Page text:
[cnn-photo-caption image= http://i2.cdn.turner.com/cnn/2008/POLITICS/09/15/wall.street.candidates/art.mccain.fl.ap.jpg caption="Sen. John McCain."]
An Obama-Biden administration would "increase regulatory oversight of the very people John (McCain) has refused to regulate," Democratic vice-presidential candidate Biden said Tuesday, September 16, on CNN's "American Morning."
Get the facts after the jump!
Until recently, McCain consistently described himself as an opponent of most government regulation. In 1995 McCain proposed an across-the-board moratorium on all federal regulations, but that failed in Congress.
In March 2008 he said in an interview with the Wall Street Journal, "I'm always for less regulation. But I am aware of the view that there is a need for government oversight. I think we found this in the subprime lending crisis - that there are people that game the system and if not outright broke the law, they certainly engaged in unethical conduct which made this problem worse. So I do believe that there is role for oversight.
"As far as a need for additional regulations are concerned, I think that depends on the legislative agenda and what the Congress does to some degree, but I am fundamentally a deregulator."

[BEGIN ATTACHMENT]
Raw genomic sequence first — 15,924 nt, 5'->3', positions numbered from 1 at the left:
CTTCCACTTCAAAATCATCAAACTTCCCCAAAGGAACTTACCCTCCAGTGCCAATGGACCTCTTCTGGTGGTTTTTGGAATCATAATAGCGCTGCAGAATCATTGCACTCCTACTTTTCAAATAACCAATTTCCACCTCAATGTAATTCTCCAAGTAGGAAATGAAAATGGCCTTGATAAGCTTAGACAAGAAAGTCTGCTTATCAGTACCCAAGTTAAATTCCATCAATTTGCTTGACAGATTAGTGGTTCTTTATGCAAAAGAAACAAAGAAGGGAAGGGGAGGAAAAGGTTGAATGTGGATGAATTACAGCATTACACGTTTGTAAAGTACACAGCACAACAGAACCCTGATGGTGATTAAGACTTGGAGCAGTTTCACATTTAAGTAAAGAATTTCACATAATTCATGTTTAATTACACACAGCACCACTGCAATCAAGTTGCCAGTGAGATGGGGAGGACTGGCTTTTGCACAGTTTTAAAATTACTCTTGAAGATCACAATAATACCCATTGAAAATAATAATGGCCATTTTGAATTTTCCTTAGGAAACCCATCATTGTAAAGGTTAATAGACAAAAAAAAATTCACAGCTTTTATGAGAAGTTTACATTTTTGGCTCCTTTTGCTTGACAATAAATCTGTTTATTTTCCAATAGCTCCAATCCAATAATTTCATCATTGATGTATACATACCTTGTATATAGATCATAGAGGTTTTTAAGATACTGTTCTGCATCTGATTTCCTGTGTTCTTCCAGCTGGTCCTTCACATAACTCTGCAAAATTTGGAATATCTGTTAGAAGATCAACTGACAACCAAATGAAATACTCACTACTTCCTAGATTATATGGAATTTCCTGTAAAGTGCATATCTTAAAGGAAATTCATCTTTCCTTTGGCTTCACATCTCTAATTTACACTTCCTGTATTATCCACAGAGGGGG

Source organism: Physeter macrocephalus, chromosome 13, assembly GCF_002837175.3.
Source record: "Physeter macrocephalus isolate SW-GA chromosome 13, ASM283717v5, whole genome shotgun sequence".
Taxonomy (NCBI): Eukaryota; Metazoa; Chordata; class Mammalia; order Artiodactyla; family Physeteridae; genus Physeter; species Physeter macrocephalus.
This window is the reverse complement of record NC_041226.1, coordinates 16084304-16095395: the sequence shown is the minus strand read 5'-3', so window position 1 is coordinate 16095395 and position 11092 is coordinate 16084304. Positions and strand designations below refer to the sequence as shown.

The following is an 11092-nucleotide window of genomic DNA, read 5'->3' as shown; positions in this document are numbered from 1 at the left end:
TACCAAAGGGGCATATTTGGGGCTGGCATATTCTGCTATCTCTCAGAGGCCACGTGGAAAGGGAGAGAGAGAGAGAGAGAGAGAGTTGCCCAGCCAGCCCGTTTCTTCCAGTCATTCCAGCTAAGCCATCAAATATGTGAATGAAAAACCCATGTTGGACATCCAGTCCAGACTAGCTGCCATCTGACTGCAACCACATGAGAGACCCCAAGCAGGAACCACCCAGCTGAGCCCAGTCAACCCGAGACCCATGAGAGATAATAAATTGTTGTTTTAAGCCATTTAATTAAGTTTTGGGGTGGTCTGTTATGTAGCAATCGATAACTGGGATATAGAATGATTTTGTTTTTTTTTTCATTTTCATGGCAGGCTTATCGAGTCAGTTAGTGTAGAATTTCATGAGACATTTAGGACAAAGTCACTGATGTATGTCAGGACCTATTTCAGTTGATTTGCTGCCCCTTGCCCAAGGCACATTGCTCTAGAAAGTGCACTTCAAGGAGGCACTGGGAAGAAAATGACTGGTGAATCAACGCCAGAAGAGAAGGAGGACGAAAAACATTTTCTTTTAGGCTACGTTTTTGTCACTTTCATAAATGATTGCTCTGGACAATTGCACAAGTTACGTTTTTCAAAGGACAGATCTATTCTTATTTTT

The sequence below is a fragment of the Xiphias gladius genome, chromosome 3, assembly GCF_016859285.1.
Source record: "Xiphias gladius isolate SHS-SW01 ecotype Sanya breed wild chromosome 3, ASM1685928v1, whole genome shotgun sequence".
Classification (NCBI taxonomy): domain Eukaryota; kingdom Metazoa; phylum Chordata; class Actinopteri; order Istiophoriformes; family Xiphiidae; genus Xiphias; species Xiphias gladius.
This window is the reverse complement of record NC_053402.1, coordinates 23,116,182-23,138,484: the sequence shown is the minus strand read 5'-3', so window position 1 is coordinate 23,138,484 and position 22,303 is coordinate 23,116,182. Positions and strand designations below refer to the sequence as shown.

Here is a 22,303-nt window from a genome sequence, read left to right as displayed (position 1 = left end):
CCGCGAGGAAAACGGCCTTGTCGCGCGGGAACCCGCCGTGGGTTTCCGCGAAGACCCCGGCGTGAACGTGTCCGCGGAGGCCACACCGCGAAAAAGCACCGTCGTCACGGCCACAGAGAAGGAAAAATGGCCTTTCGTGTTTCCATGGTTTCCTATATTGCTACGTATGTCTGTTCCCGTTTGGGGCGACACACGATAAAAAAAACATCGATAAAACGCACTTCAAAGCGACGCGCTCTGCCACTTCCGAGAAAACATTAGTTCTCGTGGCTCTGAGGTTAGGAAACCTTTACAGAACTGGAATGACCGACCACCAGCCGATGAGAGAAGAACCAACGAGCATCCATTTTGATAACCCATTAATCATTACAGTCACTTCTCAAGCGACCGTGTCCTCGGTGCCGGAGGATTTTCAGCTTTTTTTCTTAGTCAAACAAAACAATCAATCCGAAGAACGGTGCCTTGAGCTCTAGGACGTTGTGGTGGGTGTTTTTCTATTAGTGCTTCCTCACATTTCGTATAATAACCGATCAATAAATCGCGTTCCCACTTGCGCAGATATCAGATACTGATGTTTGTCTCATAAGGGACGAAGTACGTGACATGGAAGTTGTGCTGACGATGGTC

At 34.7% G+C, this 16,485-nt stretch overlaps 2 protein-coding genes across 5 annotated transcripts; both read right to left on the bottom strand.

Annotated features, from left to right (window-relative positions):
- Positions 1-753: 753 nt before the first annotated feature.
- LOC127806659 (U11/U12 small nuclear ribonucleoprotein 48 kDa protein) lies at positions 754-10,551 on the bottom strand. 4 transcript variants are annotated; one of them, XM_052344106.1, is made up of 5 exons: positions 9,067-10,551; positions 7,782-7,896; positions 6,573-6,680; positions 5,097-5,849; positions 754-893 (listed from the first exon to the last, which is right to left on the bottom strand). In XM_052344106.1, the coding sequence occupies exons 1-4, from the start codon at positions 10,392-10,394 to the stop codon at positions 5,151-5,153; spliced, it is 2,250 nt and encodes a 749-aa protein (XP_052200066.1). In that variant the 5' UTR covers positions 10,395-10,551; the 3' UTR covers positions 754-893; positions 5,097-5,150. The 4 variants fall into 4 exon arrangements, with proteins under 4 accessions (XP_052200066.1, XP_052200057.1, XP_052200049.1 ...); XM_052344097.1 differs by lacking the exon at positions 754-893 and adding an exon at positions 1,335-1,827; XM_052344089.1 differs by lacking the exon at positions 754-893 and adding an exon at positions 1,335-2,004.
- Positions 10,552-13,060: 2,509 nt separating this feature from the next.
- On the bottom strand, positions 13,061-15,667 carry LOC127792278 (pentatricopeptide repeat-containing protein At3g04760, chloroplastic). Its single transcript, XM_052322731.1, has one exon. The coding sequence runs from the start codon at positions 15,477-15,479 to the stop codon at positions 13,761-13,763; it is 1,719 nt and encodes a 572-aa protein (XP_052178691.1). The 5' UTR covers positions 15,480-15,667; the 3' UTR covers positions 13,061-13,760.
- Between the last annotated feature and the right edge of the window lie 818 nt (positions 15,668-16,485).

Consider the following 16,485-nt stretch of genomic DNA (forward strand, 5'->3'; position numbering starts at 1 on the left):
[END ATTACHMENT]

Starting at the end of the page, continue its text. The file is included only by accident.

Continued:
As his campaign has developed and situation on Wall Street has worsened, McCain gradually has added increasing regulation of the financial sector to his reform themes but has provided few specifics. Speaking in Jacksonville, Florida, on Monday, September 15, McCain said that a top priority of his administration would be to "replace the outdated patchwork quilt of regulatory oversight and bring transparency and accountability to Wall Street" but he offered no details.
In his own appearance on "American Morning" Tuesday, September 16, McCain said that some regulatory agencies had been "asleep at the wheel for the last couple of years or a few years," and "those agencies have to be consolidated, and they have to be given more strength where necessary." He did not identify any agencies by name or offer any specifics.
Verdict: Biden's statement historically accurate, but McCain's position changing.